If You Feel Badly, You Might be a Robot
As a mother, I try my best to keep my 2-year-old daughter engaged in activities that are educationally stimulating and don’t involve her sitting in front of a television. But as an exhausted mother, I realize that my mommier-than-thou attitude only goes so far before I need a break (to use the potty or make lunch) and that’s when a flexible approach to TV time comes in handy. At these times I take care to let my daughter watch educational shows that promote, among other things, literacy. Apparently they don’t feel as strongly as I do about grammar though.
Just the other day, while making chicken quesadillas (her current favorite), I heard a character on the show Super Why! say, “I feel so badly.” I let out a “Ha!” and then finished up with the food.
Bad vs. Badly
Wanting to share a laugh over this, I posted it on Facebook. The only people who knew why “I feel so badly” is incorrect were English teachers (in an unrelated note, this was the moment when I realized I might be a bit nerdy). Apparently, it’s a common mistake. In an episode of Celebrity Apprentice, Donald Trump incorrected (correcting someone with incorrect information—fun word right?) Cyndi Lauper, insisting she meant she felt “badly”. Oh, Donald, stick to real estate.
To understand the problem, let’s first take a look at the nature of the verb “feel”. Usually, most verbs fall into one of three categories: action verbs, linking verbs, and auxiliary (a.k.a. helping) verbs.
· Action verbs do what their name implies; they express action by describing the behavior of a person, place, or thing. “The woman removes her make-up.”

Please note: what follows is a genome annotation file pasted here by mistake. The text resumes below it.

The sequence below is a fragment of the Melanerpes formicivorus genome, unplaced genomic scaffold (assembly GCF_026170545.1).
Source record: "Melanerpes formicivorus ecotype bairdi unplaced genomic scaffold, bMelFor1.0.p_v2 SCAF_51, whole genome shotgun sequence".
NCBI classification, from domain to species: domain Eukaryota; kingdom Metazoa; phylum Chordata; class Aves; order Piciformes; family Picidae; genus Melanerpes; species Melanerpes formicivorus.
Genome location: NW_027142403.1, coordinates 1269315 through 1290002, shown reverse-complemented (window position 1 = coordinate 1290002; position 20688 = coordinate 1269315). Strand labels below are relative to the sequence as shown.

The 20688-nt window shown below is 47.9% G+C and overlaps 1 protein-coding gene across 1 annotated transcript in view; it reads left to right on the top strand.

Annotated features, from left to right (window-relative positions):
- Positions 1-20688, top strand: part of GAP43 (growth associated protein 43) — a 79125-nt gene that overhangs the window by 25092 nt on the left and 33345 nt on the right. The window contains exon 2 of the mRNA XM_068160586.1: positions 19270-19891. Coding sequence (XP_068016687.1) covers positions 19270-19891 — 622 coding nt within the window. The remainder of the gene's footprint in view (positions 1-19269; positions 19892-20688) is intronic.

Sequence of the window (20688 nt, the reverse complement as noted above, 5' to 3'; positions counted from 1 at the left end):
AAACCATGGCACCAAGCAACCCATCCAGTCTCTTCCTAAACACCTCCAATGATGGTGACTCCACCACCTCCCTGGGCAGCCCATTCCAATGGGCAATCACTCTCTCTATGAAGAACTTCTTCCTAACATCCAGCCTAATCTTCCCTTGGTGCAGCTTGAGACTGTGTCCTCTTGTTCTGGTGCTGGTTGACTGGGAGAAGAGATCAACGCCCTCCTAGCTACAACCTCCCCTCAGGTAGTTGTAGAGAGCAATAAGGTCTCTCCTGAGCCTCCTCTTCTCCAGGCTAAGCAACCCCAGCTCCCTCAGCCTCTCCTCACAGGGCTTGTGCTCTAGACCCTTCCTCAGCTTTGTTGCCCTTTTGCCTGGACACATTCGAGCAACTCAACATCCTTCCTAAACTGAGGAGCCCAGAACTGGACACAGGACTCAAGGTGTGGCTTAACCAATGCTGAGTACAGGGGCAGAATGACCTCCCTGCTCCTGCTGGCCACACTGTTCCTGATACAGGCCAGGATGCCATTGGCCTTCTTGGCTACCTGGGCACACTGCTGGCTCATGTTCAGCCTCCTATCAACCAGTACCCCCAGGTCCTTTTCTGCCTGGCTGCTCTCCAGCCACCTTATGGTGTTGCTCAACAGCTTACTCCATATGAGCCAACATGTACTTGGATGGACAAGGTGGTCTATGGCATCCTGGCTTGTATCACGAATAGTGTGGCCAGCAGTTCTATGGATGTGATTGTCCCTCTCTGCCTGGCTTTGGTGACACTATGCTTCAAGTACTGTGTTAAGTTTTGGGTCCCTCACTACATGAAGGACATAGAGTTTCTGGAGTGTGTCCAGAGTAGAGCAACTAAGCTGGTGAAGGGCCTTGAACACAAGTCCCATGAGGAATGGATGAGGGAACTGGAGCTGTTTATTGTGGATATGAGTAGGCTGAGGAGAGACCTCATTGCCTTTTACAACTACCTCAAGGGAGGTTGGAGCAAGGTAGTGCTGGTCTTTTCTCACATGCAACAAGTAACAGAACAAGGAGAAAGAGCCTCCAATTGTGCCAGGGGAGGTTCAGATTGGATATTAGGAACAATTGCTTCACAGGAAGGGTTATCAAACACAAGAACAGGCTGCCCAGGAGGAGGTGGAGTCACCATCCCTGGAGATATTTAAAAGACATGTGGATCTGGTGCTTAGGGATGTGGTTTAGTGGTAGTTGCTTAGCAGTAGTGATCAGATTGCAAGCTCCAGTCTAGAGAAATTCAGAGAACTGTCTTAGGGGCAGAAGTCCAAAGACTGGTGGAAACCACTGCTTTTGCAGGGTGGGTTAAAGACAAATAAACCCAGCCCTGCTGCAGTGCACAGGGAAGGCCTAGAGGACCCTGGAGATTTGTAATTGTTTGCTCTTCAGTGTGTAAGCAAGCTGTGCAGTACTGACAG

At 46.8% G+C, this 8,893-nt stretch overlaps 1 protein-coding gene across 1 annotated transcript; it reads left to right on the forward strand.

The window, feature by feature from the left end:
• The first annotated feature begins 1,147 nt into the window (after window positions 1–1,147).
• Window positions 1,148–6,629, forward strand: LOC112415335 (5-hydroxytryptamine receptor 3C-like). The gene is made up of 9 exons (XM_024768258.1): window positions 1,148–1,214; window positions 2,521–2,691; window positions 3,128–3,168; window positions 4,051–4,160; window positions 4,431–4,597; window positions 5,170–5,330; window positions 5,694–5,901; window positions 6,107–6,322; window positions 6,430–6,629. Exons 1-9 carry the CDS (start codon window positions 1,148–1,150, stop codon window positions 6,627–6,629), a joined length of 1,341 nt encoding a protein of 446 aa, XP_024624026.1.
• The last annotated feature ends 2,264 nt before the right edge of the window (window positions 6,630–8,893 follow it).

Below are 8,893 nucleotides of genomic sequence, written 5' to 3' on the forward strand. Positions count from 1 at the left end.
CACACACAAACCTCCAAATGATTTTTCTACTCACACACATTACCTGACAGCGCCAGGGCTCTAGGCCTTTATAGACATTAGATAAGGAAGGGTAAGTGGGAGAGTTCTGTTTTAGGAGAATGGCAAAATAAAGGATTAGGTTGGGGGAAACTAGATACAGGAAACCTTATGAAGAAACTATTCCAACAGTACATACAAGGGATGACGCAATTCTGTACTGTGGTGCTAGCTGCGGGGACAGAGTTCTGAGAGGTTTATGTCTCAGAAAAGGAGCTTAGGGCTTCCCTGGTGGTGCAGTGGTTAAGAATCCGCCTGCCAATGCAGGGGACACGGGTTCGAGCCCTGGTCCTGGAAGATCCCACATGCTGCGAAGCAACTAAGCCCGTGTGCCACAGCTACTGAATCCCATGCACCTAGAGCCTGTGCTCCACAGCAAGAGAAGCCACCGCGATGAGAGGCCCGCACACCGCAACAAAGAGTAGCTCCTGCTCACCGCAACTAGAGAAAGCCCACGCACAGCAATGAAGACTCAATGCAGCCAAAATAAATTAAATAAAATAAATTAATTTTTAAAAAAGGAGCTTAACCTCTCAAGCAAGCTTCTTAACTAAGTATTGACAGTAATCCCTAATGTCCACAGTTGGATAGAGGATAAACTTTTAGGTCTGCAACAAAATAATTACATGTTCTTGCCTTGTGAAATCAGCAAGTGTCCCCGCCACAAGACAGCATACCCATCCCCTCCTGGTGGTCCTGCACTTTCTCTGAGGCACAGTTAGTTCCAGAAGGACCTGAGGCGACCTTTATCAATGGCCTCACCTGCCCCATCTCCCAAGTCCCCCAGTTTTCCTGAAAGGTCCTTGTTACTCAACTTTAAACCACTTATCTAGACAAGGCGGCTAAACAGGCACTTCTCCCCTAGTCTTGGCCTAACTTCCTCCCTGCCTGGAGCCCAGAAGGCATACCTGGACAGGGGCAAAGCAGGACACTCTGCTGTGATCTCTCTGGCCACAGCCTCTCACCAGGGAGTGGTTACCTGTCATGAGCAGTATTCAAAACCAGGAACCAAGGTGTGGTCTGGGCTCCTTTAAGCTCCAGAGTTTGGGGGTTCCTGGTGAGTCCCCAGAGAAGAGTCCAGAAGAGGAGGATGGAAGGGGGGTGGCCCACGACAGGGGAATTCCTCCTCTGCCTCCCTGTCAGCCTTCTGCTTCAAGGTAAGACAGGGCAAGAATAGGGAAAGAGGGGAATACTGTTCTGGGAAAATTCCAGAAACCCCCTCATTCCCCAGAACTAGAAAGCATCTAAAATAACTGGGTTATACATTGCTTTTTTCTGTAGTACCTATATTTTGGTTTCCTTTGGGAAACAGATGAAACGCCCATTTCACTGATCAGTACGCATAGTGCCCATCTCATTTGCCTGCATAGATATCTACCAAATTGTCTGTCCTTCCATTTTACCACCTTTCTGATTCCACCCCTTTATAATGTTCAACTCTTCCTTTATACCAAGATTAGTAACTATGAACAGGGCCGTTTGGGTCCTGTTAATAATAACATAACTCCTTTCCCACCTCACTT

· Linking verbs generally express emotions or states of being. “He is a crazy person.”
· Auxiliary verbs help other verbs and appear in front of linking or action verbs. “We are going to the movies.” In this case “are” is acting as an auxiliary verb helping the action verb “going”.
The reason most people are confused about whether they feel bad or badly is because the word “feel”—like a few of the verbs that express the body’s senses—falls into both the linking verb category and the action verb category. The problem arises when it comes to describing the verb; action verbs are describes using adverbs, and linking verbs use adjectives. So it all boils down to context.
Adjective vs. adverb
Technically, the sentence “I feel so badly” isn’t incorrect, as long as it’s in the right context. “Badly” is an adverb, so to fulfill its adverb destiny it must be used to describe an action verb. Imagine you are back in grade school and you have covered your fingers in glue and let it dry (this may sound strange to some, but I used to see lots of kids doing this). Your friend says to you, “Feel my sweater, it’s so soft.” You try it, but you can’t feel a thing because of your gluey hands. You reply, “I feel badly.” It sounds a bit clunky, but technically it’s the correct usage. You’re describing your ability to feel.
In the sentence “I feel so bad,” the word “bad” acts as an adjective describing your emotional state of being. As in, “I can’t believe he waited for me that whole time; I feel so bad.” So when the cartoon character lamented his decision to make a mess in his brother’s bedroom and said “I feel so badly,” he was describing the action having an emotion, and not the emotion itself. A robot feels badly. A sociopath feels badly. A boy who gets yelled at after making a mess feels bad. I’m pretty sure the cartoon character in question isn’t a sociopath or a robot, but I could be wrong…
Now that you know when to use “bad” and when to use “badly”, go out into the world and correct all those people claiming to have malfunctioning emotions. Then come back here and tell me all about it, I’d feel bad if you didn’t.